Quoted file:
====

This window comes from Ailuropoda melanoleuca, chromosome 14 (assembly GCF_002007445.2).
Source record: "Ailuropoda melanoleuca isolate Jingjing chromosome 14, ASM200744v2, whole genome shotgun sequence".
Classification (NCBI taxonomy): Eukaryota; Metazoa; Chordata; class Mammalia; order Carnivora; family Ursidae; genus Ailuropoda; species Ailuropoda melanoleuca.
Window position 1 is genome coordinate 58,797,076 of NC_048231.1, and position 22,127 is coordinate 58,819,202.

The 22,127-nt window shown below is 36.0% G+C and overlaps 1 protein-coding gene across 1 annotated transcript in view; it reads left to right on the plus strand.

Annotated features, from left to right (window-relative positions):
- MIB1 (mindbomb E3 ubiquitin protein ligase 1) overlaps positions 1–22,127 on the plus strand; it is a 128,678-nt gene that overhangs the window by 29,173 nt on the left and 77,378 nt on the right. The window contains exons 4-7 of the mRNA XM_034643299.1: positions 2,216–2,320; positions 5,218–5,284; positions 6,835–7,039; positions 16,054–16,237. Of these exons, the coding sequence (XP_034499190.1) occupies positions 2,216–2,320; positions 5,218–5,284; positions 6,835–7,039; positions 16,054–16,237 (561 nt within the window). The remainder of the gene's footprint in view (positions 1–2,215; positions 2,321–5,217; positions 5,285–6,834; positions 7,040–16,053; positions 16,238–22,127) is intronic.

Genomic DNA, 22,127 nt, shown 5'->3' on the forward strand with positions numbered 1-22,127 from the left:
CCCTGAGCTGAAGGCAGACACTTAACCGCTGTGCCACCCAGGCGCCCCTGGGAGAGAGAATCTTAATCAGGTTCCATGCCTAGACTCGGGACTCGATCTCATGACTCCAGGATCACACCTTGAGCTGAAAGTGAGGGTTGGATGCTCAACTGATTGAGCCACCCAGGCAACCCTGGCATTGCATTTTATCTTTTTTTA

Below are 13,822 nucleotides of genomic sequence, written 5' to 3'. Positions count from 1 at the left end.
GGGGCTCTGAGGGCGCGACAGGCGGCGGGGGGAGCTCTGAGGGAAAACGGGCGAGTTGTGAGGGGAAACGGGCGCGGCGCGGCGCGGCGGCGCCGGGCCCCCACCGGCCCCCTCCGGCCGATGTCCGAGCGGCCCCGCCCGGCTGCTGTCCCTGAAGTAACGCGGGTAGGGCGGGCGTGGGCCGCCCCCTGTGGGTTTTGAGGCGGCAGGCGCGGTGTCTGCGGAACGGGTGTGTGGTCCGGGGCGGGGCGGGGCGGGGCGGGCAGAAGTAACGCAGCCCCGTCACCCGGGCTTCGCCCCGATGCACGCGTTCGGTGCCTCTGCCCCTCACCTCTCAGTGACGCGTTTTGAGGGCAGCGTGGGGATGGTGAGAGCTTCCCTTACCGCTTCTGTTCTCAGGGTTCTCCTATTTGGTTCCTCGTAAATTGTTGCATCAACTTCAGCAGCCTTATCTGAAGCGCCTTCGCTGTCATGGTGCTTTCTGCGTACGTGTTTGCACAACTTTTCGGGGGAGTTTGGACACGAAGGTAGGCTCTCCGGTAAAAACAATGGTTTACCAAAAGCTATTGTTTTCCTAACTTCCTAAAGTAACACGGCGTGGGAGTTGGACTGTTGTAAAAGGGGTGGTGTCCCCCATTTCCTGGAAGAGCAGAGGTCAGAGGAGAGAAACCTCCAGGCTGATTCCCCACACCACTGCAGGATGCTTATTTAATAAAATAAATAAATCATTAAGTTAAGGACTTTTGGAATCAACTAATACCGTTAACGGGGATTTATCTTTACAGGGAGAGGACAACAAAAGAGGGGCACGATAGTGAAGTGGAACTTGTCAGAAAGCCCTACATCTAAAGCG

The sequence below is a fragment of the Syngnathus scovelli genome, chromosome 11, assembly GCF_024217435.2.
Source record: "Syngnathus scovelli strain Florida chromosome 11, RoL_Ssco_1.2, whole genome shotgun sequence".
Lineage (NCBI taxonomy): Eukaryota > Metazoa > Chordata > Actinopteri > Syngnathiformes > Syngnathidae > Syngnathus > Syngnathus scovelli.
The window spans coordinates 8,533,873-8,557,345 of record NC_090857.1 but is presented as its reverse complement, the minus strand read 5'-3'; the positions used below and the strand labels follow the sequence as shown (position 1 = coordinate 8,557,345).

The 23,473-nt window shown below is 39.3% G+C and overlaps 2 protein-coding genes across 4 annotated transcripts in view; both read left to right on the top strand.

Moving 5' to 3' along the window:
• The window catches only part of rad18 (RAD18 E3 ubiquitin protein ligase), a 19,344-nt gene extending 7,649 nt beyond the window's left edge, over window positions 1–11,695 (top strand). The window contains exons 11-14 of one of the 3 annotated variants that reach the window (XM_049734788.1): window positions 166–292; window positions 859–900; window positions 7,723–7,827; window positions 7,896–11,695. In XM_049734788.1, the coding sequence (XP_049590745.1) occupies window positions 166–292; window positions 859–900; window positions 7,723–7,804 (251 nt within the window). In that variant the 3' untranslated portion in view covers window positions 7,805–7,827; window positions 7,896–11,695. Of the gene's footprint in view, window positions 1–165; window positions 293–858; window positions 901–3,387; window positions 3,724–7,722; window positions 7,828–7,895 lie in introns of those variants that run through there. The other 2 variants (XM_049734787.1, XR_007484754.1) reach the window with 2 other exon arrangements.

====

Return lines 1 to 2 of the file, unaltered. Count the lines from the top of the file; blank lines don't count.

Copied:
This window comes from Ailuropoda melanoleuca, chromosome 14 (assembly GCF_002007445.2).
Source record: "Ailuropoda melanoleuca isolate Jingjing chromosome 14, ASM200744v2, whole genome shotgun sequence".